A Cheesy Pocket Techno Jam with Tiny Cheap Gear

Not just a little small and a little inexpensive. A lot little. Malaventura, aka Fernando Garcia Tamajon, sends this wonderful “cheesy pocket techno jam” (spotted via Instagram). The ingredients: a PO-14 from teenage engineering, a monotron Delay from Korg and a talking translator by an unknown brand bought in a fleamarketn Works for me. There’s something about things being small, self-contained, simple … that can be inspiring. For all those years of people derisively calling things “toys,” sometimes toys are exactly what we need. I love that mystery gear, too.


Drum and Bass, Made Analog, with Robots: Watch

What if Drum and Bass had been invented before computers, all with analog gear? And what if the drums were played by robots? Watch the video – it’s real. It’s real-time.


littleBits Synth Kit, First Hands-on: What They Sound Like, Reviews, Videos

Imagine if you could take apart your favorite recent KORG analog creations, chop it up into little blocks, and then snap them together with magnetic ease? In other words, imagine if you could put together a KORG synth as easily as you did LEGO? It’s every bit as much fun as you’d imagine. I’ve been testing the littleBits Synth Kit for a few days now. I’ve got some sounds for you here so you can hear some of what’s possible. (They’re Creative Commons-licensed, if anyone wants to try to sample them in a track; I know I’ll be working on …


littleBits and KORG: Snap Together A Synth with Magnets, $159; Module-by-Module Details, Q&A, Gallery

New York startup littleBits and founder Ayah Bdeir helped pioneer the modern definition of open source hardware. But they also put it into action, getting even young kids snapping together their own hardware ideas. The process is addictively simple: whereas platforms like Arduino require breadboards and wires, littleBits’ tiny circuits are already pre-made and snap together with magnets. It’s an idea that screams out for sound applications. And now – in a collaboration that leaked earlier this week – that’s happened. The surprise is, the collaborator is none other than KORG. The price: US$159 (direct, and at some retailers). Shipping: …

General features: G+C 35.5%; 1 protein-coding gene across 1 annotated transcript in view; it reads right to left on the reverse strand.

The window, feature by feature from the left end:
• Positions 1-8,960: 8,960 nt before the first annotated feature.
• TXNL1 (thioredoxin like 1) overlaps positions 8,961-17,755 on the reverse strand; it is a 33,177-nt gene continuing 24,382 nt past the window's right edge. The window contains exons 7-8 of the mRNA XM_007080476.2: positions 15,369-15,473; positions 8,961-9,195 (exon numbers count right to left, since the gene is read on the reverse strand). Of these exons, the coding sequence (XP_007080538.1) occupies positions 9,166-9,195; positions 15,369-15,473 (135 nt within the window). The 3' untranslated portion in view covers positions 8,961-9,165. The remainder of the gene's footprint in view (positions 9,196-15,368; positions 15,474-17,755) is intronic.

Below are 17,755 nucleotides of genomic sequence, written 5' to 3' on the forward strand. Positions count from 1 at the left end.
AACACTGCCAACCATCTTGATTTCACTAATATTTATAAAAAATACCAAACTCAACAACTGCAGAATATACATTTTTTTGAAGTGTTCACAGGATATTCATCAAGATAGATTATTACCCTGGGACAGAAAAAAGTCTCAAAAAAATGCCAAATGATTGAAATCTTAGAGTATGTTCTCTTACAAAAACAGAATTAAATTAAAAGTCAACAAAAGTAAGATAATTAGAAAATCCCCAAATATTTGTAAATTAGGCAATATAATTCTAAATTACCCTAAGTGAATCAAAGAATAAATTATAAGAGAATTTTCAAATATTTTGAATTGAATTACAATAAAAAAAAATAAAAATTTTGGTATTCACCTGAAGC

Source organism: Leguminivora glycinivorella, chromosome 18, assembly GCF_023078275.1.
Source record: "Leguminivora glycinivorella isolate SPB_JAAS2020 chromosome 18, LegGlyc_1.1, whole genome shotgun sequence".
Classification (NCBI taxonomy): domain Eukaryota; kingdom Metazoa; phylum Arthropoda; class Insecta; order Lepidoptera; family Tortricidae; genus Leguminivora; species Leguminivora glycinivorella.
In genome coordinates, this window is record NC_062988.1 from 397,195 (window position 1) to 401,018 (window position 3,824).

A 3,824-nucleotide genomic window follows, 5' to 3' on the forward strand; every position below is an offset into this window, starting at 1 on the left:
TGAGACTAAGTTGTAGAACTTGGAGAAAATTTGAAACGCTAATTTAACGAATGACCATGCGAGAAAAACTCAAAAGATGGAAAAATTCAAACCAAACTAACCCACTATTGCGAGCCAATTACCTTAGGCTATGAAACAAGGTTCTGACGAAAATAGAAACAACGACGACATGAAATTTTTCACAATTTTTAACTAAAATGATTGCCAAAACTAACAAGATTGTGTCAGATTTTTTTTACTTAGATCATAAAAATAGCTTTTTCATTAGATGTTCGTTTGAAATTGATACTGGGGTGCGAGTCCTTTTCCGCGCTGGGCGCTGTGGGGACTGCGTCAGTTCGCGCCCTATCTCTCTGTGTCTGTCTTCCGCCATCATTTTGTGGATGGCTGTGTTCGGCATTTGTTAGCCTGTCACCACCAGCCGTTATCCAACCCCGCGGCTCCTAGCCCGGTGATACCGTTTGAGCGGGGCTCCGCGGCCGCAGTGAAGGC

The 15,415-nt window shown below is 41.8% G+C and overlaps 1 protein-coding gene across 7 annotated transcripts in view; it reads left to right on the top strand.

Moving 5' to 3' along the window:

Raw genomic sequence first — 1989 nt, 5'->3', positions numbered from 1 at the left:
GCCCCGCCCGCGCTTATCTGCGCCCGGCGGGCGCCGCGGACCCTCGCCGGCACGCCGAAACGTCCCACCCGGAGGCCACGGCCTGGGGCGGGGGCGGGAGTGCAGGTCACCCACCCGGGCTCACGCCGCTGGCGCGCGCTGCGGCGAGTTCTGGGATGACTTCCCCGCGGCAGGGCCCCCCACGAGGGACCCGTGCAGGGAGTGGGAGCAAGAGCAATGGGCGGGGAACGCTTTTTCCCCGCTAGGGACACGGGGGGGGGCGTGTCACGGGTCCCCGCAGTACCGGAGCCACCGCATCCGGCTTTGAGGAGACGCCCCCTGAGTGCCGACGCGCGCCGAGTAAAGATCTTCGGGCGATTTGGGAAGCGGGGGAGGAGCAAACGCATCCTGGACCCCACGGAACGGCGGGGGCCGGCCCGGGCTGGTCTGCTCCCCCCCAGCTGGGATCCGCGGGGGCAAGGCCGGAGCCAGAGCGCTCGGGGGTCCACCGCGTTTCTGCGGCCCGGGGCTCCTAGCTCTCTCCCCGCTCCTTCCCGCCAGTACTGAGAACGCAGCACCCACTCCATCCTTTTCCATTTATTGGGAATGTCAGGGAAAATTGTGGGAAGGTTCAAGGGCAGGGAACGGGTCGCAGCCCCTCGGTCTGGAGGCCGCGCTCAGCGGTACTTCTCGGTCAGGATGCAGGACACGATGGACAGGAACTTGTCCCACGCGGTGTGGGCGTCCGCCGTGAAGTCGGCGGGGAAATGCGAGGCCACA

Roll Your Own Looper, Cheap: Raspberry Pi + Pd + KORG monotron Hands-on

If computers are compact and $25, we’re talking a very different world of music hardware. Armed with the popular Raspberry Pi, Servando Barreiro has made an incredibly-affordable, ultimately-customizable rig with free software and the open source community. Oh, and he’s made the KORG monotron polyphonic – after a fashion. See video at top for some beautiful chords. And that’s just the beginning. We’ll let Servando share how he’s working.


$150 Korg Volca Analog Synth, Bass, Drum Grooveboxes, with MIDI: Official Details, Pics, Video